1 White Paper Crowd Sourcing Reflected Intelligence Using Search and Big Data How LucidWorks and MapR can reflect crowd-source intelligence by leveraging Lucene/Solr A White PAPer by Grant ingersoll, Chief Scientist for LucidWorks and ted Dunning, Chief Application Architect for Mapr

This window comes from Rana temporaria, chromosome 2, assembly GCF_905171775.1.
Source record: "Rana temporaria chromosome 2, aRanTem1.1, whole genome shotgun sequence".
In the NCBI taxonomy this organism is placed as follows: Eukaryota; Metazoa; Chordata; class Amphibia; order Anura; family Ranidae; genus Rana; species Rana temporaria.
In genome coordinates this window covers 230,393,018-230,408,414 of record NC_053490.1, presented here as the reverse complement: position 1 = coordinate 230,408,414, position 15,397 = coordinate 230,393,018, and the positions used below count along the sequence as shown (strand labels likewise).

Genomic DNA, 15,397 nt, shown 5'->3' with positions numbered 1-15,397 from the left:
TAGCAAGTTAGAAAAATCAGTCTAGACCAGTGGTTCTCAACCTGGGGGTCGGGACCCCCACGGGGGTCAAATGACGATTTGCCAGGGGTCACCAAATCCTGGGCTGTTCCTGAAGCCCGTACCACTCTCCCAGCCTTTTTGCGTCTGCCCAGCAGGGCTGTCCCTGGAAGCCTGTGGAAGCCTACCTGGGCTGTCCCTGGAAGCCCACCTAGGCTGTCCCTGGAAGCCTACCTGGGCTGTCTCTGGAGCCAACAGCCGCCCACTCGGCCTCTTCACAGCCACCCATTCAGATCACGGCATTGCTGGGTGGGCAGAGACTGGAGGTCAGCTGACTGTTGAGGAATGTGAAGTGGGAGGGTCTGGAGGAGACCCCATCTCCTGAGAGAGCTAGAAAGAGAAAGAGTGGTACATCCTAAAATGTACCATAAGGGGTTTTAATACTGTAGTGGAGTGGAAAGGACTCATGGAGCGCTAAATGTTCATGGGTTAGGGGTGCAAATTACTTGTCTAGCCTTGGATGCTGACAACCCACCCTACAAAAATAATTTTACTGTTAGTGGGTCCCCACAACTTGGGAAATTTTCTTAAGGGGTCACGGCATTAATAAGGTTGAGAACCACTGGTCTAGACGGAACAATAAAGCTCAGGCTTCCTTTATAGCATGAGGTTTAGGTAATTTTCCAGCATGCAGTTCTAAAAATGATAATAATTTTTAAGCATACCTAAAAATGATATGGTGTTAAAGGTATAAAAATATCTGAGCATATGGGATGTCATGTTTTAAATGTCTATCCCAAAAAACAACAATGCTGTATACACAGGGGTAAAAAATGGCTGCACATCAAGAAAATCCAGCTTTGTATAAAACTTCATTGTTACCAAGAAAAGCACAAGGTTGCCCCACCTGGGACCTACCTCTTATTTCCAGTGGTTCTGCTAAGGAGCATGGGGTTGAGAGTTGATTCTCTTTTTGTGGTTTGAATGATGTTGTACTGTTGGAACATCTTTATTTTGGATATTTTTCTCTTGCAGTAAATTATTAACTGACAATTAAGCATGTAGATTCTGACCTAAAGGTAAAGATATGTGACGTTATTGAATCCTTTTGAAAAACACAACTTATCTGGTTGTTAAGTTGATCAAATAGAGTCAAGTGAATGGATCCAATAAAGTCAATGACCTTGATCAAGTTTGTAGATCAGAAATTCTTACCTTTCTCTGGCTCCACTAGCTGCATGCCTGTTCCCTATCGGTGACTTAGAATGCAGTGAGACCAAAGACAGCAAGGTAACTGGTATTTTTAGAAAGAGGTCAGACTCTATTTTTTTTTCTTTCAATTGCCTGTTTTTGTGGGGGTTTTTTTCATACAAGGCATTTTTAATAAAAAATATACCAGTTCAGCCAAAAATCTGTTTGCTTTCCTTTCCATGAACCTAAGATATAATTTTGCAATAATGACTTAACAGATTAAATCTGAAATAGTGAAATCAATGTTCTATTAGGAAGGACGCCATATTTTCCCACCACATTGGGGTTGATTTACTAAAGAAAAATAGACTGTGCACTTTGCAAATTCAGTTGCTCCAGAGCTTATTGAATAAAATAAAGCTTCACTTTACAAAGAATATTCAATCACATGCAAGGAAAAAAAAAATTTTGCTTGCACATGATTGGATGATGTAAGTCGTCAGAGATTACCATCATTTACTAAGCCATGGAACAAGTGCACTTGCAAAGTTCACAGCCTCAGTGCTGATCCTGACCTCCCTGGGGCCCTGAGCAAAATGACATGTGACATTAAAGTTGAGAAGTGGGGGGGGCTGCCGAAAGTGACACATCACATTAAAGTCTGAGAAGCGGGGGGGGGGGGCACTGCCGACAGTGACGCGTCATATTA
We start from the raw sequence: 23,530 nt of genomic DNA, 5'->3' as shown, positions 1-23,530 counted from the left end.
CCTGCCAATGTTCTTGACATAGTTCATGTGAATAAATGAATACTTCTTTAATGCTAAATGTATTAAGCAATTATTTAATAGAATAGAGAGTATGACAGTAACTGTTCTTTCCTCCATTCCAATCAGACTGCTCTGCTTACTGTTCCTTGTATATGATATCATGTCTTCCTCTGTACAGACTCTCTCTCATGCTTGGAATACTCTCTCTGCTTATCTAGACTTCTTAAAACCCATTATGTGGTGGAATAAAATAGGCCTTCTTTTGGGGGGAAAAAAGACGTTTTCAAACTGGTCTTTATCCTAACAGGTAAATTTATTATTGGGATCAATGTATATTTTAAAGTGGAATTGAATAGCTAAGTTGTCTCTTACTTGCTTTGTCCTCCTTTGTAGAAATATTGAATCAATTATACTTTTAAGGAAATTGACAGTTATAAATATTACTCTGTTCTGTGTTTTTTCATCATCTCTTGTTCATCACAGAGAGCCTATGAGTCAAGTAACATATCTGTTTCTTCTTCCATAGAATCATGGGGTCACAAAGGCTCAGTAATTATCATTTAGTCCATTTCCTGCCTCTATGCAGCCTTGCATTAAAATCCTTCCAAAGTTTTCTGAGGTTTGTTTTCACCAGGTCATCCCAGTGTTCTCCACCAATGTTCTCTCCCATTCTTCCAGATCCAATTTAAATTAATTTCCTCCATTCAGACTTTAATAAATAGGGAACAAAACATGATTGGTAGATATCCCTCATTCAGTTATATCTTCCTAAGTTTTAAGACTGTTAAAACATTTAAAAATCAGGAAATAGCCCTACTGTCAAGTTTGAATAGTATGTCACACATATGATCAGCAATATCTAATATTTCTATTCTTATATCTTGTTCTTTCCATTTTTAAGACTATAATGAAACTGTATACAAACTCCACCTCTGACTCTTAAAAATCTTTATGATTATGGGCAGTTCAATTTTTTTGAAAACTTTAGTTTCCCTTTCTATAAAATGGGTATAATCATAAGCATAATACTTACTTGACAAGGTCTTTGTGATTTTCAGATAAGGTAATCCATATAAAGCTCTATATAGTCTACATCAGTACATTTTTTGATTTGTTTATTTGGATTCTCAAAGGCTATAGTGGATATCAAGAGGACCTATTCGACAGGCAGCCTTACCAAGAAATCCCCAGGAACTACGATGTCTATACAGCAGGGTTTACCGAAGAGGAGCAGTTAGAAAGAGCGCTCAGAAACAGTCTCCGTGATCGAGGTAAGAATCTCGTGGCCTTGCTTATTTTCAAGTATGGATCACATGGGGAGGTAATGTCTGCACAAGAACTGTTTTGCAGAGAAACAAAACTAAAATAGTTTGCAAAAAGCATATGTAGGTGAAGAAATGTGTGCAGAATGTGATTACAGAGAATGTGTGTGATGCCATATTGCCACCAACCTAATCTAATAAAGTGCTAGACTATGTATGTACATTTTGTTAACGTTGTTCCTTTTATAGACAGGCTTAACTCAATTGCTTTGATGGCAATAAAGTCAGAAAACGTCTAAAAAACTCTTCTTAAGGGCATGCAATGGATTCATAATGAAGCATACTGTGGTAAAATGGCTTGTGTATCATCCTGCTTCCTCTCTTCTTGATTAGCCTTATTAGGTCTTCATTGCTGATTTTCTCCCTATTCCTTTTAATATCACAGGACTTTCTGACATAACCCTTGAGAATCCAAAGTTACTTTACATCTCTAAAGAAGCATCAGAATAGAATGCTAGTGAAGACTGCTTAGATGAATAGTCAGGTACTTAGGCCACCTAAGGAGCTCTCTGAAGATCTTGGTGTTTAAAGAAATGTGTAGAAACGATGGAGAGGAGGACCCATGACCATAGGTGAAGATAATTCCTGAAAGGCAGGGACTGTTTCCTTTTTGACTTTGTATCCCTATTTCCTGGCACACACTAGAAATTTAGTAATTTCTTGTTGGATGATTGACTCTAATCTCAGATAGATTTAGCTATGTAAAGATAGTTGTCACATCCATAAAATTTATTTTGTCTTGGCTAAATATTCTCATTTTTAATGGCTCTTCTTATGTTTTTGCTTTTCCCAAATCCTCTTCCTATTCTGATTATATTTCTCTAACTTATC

2 Page 2 LucidWorks & MapR: Crowd-Sourced Intelligence Abstract This white paper explores how search has evolved in recent years beyond keyword search into a more broadly applicable information discovery tool by using principles of reflected intelligence. The paper will then demonstrate how several organizations combine big data, search and reflected intelligence to improve search results and decision-making. The paper concludes with a discussion of how LucidWorks and MapR work together to make this possible and how organizations can get started using reflected intelligence in their search applications. The Evolution of Search Search has become a mainstream and integral part of our daily lives it is helpful to remember, however, that it wasn t always this way. In the early days of the Internet, tools like Archie, Veronica, and Jughead emerged to search for particular file names stored on FTP servers and Gopher listings. Once the World Wide Web was established with the release of the first browser and server code from CERN in 1992, search engines like WebCrawler, Lycos, Magellan, Excite, Infoseek, Inktomi, Northern Light, and AltaVista emerged to help unlock the information stored across, what was at the time, thousands of Web servers with perhaps hundreds of thousands of pages of information. As the Internet continued to grow exponentially, Google s innovative PageRank algorithm allowed the company to break away from the pack and eventually became synonymous with search on the Web. While this was all developing on the public Web, companies began to realize that they also have vast stores of information, both structured (enterprise applications, databases and spreadsheets) and semi-structured ( s, documents, presentations, multimedia, etc.) and that search technology can provide an effective means to uncover insights and correlations about things like customers, products, and markets. Enter Lucene/Solr and LucidWorks Lucene was accepted into the Apache Software Foundation in 2001 and became its own top-level project in By 2007, companies such as Netflix, eharmony, and Cisco, among others began adopting Apache Lucene as an open source alternative to proprietary search engines for both internal and customer-facing applications. Apache Solr began as in internal project at CNET to provide a better search experience for their web visitors. Leveraging Lucene search algorithms as the internals, Solr added a search server and significant additional capabilities. Solr was donated to the Apache foundation in 2006 and over the last several years has become tightly coupled with Lucene. Lucene/Solr has become the de facto standard in open source search in use at tens of thousands of companies and employs a thriving developer community that numbers in the thousands. Along Comes Hadoop and MapR In 2006, the Lucene project spawned a sub-project by the name of Hadoop. By early 2008, it had become a top-level Apache project and is now a de facto standard for big-data analysis. What began as a way to make the Nutch web crawler scale to handle larger and larger crawling jobs, it has since morphed into a general purpose, distributed file system and computation framework used in a wide variety of large scale applications such as log processing, data warehousing and much, much more. Improving the Search Experience the Next Frontier Products such as Apache Lucene/Solr and LucidWorks Search have commoditized enterprise search and have made it extraordinarily easy to deploy as well as easy to obtain highly relevant search results. As a result of LucidWorks substantial investment, it no longer requires a search engine expert or developer to stand up an enterprise search server and tune it for optimal performance. Search professionals no longer need to focus on the basics of search like how to index and search content. Instead, implementers can focus on the real challenge of improving the user s application experience by exploiting the intersection of content, content relationships, user interactions, and access. In most cases, in order to exploit this information, one needs a big data solution due to the large amounts of data and user interactions often seen in many applications. Even if there isn t a large amount of content, distributed computation is often useful for speeding up computationally intensive tasks like natural language processing.